Wayne County foreclosures spark federal class-action lawsuit
Wayne County officials are facing a federal class-action lawsuit amid claims the county sold foreclosed homes at unfairly low prices and pocketed all of the proceeds instead of distributing some of the earnings to the owners.
The lawsuit was filed Thursday in U.S. District Court on behalf of Tonya Bowles, who lost her Detroit home to foreclosure in 2017.
Although the property on East State Fair had a fair market value of $36,600, Wayne County Treasurer Eric Sabree's office sold it at a tax auction for $14,000, according to the document, and retainined the proceeds above the tax delinquency and administrative fees for the county.
“Defendants have taken plaintiffs’ and the class members’ property interests in the form of equity — that is the value of their properties to the extent they exceed the properties’ tax delinquencies — and have appropriated this property for public use without the payment of just compensation in violation of the Fifth and Fourteenth Amendments to the United States Constitution,” the filing stated.
“The defendants seized plaintiff’s equity in the East State Fair property by foreclosing upon said property, selling it at auction for an amount much lower than its fair market value, but still far more than the tax delinquency, and failing to return any of the equity to her,” Bowles’ attorneys said.
The suit alleges that while Michigan law allows counties to foreclose on parcels to satisfy outstanding unpaid property taxes, Wayne County and its officials “abuse this process” by selling properties at reduced amounts, pocketing the proceeds and keeping the equity while the owners “lose the entire value” of their properties.
Bowles' lawyers argue Sabree “refuses to pay just compensation, failed to initiate any form of condemnation proceedings, or has failed to have or undertake a process to return the surplus equity.”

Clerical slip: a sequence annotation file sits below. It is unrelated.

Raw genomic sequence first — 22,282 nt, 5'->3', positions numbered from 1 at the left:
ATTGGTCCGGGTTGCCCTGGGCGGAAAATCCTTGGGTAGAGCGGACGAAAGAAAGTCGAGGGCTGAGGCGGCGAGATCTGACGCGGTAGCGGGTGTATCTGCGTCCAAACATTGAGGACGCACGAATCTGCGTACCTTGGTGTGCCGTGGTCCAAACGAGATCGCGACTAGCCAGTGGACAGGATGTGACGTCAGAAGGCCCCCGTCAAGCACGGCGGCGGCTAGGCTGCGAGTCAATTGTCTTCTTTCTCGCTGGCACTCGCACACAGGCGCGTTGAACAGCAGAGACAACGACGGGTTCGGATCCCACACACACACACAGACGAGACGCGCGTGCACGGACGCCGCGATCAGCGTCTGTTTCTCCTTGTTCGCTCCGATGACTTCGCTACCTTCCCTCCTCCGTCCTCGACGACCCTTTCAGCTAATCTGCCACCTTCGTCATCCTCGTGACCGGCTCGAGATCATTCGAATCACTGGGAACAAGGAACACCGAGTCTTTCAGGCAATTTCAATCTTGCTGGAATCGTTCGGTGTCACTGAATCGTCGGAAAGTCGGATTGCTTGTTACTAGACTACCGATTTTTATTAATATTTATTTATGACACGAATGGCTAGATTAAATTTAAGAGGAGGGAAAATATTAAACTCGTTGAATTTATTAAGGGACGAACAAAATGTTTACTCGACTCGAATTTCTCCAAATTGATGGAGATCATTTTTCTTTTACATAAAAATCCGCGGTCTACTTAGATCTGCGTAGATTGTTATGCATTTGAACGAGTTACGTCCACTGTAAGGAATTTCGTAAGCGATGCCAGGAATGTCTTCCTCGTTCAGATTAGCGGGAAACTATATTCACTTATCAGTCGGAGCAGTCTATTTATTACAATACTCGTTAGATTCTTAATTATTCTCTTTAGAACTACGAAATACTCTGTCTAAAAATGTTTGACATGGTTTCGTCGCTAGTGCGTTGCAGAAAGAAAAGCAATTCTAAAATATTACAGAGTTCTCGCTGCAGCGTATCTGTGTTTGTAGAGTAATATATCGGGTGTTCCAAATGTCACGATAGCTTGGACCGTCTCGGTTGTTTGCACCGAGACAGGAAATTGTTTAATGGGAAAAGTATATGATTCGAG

Representatives for Sabree did not immediately respond to requests seeking comment Thursday night.
The county commission is also named in the suit. Jim Toth, a spokesman, told The Detroit News in an email: "The Wayne County Commission does not comment on pending lawsuits."
The lawsuit seeks an order awarding damages and “declaring the conduct of defendants as being unconstitutional under the federal and state constitutions, even if being undertaken consistent with the General Property Tax Act.”
It follows the Michigan Supreme Court unanimously ruling in July that counties cannot sell tax-foreclosed property at a profit without compensating the individual from whom the property was taken. Counties that retain profit over the amount of tax owed without compensating the previous property owner participate in an “unconstitutional taking,” according to the opinion.
This week, a coalition of community activists called on Sabree to pursue a continued ban of "inhumane" countywide property tax foreclosures in 2021 and beyond amid financial hardships spurred by COVID-19.
A Detroit News investigation published in January found Detroit overtaxed homeowners by least $600 million between 2010 and 2016 after officials failed to accurately assess properties to keep pace with falling property values during the Great Recession.
City officials told The News on Wednesday Detroit’s efforts have successfully cut owner-occupied foreclosures by 95% from more than 6,400 in 2015 to 357 in 2020.
Wayne County officials said in July that foreclosures had fallen 86% since 2015.